His toil lies uncontested, estimated at unseen levels, as Bob Dylan has been equally poeticizing the unheard and protesting the unseen, all while selling millions of records. At one point, he was influencing his contemporaries, people like Jimi Hendrix, John Lennon and Jerry Garcia. Nobody would dare placate his place in music history; but is literature another story?
If you haven’t heard, Bob Dylan was named the first professional musician to win the Nobel Prize for Literature. There has been much discussion as to if he deserved it or not. Let’s debate.
Sure, he covered a slew of folk standards during his first incarnation, from his 1961 debut up until The Times They-Are-A-Changin’, but then he shifted. Dylan transformed himself into a figure of intense literary merit and originality, mentioning everyone from St. Augustine to T.S. Eliot to Tom Paine to Billy the Kid along the way. He, it can be argued, single-handedly renovated folk music, based on his own provocative literature. He took stock, yet prominent, characters of America’s past, molded them into his own way to form ideas, disgruntle the happy, make people question. The shackles of songwriting were removed with Dylan.
He put on a façade like he knew everything, but we believed him. Dylan’s reverence and his newfound award can set the precedent for recognized artists who are, by comparison, younger and active but have yet to reach the longevity of someone like Dylan. Maybe other talents like Jay-Z and Kendrick Lamar will be considered for this award after Dylan set the tone.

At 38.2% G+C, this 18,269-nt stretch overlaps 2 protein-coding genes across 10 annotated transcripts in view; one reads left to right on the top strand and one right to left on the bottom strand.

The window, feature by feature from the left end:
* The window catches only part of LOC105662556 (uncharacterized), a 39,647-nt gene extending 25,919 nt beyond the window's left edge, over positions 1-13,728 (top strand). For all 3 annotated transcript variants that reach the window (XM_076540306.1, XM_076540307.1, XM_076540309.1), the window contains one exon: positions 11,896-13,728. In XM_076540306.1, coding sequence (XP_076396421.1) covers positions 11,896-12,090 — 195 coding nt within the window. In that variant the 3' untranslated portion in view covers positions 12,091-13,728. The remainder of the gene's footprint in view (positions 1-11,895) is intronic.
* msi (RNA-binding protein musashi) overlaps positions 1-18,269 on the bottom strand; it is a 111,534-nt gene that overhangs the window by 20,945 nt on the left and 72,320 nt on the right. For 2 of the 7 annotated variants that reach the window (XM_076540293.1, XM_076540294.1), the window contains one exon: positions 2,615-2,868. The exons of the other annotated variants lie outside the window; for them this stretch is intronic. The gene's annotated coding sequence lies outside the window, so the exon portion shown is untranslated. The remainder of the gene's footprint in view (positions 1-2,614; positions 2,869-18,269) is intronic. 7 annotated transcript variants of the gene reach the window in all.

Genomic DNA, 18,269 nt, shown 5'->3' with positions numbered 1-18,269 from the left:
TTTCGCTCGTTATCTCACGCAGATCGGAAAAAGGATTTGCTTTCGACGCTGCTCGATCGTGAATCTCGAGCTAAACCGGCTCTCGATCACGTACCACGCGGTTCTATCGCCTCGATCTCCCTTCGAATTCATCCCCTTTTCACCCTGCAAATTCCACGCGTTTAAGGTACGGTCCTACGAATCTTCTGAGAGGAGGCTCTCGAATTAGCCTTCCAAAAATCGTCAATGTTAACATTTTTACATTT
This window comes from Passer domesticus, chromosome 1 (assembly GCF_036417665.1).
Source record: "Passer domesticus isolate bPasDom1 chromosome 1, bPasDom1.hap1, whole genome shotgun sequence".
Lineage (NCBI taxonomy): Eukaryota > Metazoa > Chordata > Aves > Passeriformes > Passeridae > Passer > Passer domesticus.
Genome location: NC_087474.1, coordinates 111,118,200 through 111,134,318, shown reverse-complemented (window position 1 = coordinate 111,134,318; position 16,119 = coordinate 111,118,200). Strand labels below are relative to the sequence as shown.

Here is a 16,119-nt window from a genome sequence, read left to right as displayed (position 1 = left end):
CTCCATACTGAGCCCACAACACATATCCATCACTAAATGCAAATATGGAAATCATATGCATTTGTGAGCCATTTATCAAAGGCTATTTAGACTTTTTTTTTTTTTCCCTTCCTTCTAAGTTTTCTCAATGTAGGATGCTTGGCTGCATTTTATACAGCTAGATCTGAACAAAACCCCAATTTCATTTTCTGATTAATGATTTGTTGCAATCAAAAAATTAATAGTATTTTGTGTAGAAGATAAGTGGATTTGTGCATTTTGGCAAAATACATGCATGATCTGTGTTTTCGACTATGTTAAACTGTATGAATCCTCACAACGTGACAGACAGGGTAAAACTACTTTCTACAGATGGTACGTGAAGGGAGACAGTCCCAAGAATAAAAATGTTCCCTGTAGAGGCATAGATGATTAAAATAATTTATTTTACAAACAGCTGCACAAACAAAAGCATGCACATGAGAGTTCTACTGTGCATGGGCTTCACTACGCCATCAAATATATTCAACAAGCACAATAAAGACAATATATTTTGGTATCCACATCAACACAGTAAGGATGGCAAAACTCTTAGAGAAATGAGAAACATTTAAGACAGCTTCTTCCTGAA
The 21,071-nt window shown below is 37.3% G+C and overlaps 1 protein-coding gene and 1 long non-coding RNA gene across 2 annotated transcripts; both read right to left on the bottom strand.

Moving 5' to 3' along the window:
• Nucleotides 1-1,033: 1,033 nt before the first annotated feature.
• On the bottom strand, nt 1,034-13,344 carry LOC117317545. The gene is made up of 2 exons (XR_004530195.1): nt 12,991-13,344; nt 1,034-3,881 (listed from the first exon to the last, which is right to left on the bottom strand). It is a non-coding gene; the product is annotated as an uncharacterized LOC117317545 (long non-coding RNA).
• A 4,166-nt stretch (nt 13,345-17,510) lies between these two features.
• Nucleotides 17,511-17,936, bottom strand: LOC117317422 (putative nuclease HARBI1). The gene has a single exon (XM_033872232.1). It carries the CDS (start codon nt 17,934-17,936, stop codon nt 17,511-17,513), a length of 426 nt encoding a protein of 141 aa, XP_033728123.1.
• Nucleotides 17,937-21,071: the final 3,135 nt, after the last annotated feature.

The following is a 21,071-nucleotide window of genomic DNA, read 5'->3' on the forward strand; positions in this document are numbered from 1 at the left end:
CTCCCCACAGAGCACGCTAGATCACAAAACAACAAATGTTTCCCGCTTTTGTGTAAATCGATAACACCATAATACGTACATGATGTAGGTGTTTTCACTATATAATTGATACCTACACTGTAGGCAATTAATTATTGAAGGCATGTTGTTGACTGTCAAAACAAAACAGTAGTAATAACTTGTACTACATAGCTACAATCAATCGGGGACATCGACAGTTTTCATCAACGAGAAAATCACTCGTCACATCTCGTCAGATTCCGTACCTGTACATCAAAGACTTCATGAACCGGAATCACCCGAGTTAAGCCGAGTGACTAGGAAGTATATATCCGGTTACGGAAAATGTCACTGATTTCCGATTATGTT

Also, Dylan’s award, and I’m sure he would admit, is a huge praise for his idols, like folk legend Woody Guthrie, bluesman Robert Johnson. (Note: The Nobel Prize for Literature cannot be awarded posthumously.) Anybody who cringes over Dylan’s voice can gladly make their way to his canon of poems, read silently and ponder the symbolic trip of a man, one who may be the most influential voice of the 20th century. Dylan requires multiple reads, put simply.
The physical accolade, no matter if Dylan wants to accept it or not, isn’t necessarily important. However, the accolade projects the legacy of Dylan, while opening the musical floodgates for a younger, unfamiliar audience. That’s how it should be, as I’m certain that the printed word will die long before the spoken word.
Yes, poetry has rhythm. Yes, lyric poetry can be heard. Prose is without metrical structure, sure. But didn’t poets and playwrights, like Homer and Sophocles, shape literature into our contemporary view of it? Their esteemed works were eventually orated and, it can be argued, that literature was told before it was written. How do you think the literary types fared before the Gutenberg press?
Also: Is anybody questioning Dylan as a writer? He has published his lyrics, in written format.
Isn’t the Swedish Academy one collective voice to denote what is and what isn’t literature? I mean the only reason we know how to read is because of the oration by our caretakers, right? You can dissuade these notions, but then literature is relative.
There are undoubtedly flaws with the Swedish Academy’s track record, but its coronation of Bob Dylan isn’t one of them.